(CN) – Pennsylvania can’t stop government watchdogs from disclosing ethics complaints against public officials, the 3rd Circuit ruled Thursday, upholding an order barring enforcement of the state’s “confidentiality provision.”
The federal appeals court in Philadelphia agreed with a lower court’s finding that the gag order on ethics complaints violates the First Amendment.
The provision had been challenged by Gene Stilp, a government watchdog who takes pride in “publicly protesting actions of public officials within Pennsylvania state government.”
In November 2007 he issued a press release stating that “the Pennsylvania State Ethics Commission will be asked to investigate the use of taxpayer funds for political purposes. The contracts totaled $290,000 during 2007.”
His press released attracted media attention, but it also put him in the hot seat for violating the confidentiality provision. He admitted the violation and paid a $500 fine.
The commission declined to investigate and dismissed his complaint the day after it was filed.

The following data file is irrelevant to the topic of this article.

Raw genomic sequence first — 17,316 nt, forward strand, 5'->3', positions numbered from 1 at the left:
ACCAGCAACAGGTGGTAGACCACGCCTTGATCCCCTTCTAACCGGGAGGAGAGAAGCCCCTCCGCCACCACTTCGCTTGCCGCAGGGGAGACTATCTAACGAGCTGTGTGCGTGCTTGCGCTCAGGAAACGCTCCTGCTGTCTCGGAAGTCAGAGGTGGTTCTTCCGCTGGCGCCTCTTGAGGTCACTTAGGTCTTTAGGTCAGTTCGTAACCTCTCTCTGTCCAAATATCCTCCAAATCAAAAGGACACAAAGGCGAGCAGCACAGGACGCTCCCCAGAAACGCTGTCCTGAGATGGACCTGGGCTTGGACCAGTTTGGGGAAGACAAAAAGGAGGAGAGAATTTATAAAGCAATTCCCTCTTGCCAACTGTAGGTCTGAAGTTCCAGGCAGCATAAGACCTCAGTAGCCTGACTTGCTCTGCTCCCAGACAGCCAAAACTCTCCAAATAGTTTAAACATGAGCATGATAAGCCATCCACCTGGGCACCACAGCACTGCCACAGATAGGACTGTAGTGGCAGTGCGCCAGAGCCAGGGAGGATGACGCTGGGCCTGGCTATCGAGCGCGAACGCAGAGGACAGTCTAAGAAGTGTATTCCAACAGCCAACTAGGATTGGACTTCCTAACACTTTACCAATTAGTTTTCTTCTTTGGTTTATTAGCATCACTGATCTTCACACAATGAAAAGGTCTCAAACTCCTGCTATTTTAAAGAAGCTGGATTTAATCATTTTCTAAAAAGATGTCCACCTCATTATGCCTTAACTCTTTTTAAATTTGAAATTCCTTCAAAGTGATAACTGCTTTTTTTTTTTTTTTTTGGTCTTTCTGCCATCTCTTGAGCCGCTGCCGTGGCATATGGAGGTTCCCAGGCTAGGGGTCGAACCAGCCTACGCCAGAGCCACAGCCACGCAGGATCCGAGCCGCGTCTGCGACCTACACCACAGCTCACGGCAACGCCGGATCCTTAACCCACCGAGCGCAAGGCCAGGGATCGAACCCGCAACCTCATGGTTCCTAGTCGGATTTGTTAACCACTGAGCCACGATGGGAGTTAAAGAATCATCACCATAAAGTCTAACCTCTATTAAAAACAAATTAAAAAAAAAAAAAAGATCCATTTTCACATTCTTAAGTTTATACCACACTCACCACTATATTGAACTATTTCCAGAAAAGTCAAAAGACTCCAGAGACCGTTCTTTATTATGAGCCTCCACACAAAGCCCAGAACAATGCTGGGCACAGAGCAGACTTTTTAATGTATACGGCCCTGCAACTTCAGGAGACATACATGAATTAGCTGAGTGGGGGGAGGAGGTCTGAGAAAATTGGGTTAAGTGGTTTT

Stilp then went to court over the provision, claiming it violated his constitutional right to free speech.
The state countered that, without confidentiality, anyone could publicize a bogus ethics complaint against before the public official has a chance to clear his or her name, causing voters to believe the frivolous claim and vote against the official.
But the federal judge took Stilp’s view and barred the state from enforcing the confidentiality provision, a decision the 3rd Circuit found sufficiently “narrow” to survive appeal.
“The harm caused by disclosing the fact that an Ethics Act complaint was filed, regardless of whether the complaint was frivolous or meritorious, is too negligible and remote to justify a blanket prohibition on such disclosure,” Judge Jane Roth wrote.